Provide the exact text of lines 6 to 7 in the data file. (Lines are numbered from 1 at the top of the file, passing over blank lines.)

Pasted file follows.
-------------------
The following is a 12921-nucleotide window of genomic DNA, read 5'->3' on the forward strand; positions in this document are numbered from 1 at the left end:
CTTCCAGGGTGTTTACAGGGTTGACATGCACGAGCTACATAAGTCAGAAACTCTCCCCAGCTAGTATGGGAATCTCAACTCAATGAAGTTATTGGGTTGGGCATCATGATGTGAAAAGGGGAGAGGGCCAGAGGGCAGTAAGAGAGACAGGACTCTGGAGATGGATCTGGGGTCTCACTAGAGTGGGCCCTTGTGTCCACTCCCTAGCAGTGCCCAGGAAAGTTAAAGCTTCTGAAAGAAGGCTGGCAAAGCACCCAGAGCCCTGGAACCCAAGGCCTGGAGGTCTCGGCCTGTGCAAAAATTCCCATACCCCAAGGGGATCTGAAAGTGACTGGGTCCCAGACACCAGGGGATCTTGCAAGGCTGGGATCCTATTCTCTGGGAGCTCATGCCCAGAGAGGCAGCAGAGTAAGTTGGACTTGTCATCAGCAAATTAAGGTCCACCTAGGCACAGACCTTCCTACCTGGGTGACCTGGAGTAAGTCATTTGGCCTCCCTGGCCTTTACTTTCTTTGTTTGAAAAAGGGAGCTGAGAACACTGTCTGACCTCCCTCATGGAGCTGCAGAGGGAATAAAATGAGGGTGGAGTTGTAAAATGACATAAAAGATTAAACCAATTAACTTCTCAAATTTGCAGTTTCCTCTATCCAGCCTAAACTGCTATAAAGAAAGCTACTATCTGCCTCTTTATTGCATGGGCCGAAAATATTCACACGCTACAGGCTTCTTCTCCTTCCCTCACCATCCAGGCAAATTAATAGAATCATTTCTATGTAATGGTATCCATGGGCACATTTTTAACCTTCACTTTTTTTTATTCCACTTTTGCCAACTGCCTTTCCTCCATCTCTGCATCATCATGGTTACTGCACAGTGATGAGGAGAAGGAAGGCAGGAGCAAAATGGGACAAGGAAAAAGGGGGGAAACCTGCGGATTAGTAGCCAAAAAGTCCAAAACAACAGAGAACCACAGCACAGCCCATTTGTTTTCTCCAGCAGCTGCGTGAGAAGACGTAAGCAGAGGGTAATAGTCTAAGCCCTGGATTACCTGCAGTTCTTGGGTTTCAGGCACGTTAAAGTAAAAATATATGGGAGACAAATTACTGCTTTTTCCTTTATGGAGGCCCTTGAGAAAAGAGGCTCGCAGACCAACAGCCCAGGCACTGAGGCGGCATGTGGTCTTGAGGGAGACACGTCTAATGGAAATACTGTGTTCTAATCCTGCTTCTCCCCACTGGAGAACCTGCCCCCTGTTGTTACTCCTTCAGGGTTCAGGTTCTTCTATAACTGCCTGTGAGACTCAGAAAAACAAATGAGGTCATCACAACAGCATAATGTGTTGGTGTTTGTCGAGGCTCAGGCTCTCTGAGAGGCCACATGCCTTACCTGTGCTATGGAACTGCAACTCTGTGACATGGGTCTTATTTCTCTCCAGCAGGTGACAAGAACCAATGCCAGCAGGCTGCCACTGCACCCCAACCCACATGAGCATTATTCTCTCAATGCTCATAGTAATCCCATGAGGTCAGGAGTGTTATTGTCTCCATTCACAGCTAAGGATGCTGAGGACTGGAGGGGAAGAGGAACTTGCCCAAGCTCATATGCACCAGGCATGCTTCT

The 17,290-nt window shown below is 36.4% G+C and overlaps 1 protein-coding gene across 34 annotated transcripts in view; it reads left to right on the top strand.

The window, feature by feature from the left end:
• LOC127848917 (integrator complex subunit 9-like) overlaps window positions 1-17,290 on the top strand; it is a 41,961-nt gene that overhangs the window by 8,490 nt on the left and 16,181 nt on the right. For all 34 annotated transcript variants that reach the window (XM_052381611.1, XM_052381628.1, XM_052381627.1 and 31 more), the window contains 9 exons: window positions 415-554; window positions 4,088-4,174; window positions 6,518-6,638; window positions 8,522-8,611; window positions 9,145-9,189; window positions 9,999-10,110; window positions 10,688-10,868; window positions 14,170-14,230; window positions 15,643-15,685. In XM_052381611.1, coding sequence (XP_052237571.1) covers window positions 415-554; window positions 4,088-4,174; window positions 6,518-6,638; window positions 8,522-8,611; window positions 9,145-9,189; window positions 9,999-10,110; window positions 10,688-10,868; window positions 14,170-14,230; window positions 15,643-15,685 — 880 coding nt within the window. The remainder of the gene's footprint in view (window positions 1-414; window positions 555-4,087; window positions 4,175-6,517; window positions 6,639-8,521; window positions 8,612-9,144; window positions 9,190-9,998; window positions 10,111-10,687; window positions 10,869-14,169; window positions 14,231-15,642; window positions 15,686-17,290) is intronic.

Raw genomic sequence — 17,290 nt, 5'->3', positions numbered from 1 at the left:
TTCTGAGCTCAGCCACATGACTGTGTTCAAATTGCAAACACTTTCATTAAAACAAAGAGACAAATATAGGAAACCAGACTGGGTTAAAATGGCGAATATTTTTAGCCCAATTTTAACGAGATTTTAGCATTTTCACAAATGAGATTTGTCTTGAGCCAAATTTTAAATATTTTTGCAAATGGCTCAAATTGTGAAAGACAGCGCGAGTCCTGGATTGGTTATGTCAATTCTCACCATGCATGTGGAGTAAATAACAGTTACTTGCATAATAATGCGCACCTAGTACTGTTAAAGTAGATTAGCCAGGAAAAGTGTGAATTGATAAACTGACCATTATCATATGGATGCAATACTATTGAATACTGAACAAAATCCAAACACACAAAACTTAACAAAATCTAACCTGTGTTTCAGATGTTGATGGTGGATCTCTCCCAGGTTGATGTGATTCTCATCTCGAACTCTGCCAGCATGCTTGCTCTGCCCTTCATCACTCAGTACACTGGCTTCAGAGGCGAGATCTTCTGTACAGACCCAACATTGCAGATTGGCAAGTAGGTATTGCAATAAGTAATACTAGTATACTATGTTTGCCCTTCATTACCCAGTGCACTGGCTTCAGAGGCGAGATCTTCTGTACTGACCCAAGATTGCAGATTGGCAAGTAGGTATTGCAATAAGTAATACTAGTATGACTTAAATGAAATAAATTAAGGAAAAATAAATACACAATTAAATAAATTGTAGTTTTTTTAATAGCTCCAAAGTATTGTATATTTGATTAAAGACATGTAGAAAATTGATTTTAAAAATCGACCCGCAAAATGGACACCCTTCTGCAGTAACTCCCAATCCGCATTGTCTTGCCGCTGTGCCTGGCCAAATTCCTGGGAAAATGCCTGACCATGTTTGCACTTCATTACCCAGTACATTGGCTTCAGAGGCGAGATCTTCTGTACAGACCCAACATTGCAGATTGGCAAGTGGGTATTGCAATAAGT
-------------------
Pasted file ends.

Raw genomic sequence — 17,290 nt, 5'->3', positions numbered from 1 at the left:
TTCTGAGCTCAGCCACATGACTGTGTTCAAATTGCAAACACTTTCATTAAAACAAAGAGACAAATATAGGAAACCAGACTGGGTTAAAATGGCGAATATTTTTAGCCCAATTTTAACGAGATTTTAGCATTTTCACAAATGAGATTTGTCTTGAGCCAAATTTTAAATATTTTTGCAAATGGCTCAAATTGTGAAAGACAGCGCGAGTCCTGGATTGGTTATGTCAATTCTCACCATGCATGTGGAGTAAATAACAGTTACTTGCATAATAATGCGCACCTAGTACTGTTAAAGTAGATTAGCCAGGAAAAGTGTGAATTGATAAACTGACCATTATCATATGGATGCAATACTATTGAATACTGAACAAAATCCAAACACACAAAACTTAACAAAATCTAACCTGTGTTTCAGATGTTGATGGTGGATCTCTCCCAGGTTGATGTGATTCTCATCTCGAACTCTGCCAGCATGCTTGCTCTGCCCTTCATCACTCAGTACACTGGCTTCAGAGGCGAGATCTTCTGTACAGACCCAACATTGCAGATTGGCAAGTAGGTATTGCAATAAGTAATACTAGTATACTATGTTTGCCCTTCATTACCCAGTGCACTGGCTTCAGAGGCGAGATCTTCTGTACTGACCCAAGATTGCAGATTGGCAAGTAGGTATTGCAATAAGTAATACTAGTATGACTTAAATGAAATAAATTAAGGAAAAATAAATACACAATTAAATAAATTGTAGTTTTTTTAATAGCTCCAAAGTATTGTATATTTGATTAAAGACATGTAGAAAATTGATTTTAAAAATCGACCCGCAAAATGGACACCCTTCTGCAGTAACTCCCAATCCGCATTGTCTTGCCGCTGTGCCTGGCCAAATTCCTGGGAAAATGCCTGACCATGTTTGCACTTCATTACCCAGTACATTGGCTTCAGAGGCGAGATCTTCTGTACAGACCCAACATTGCAGATTGGCAAGTGGGTATTGCAATAAGT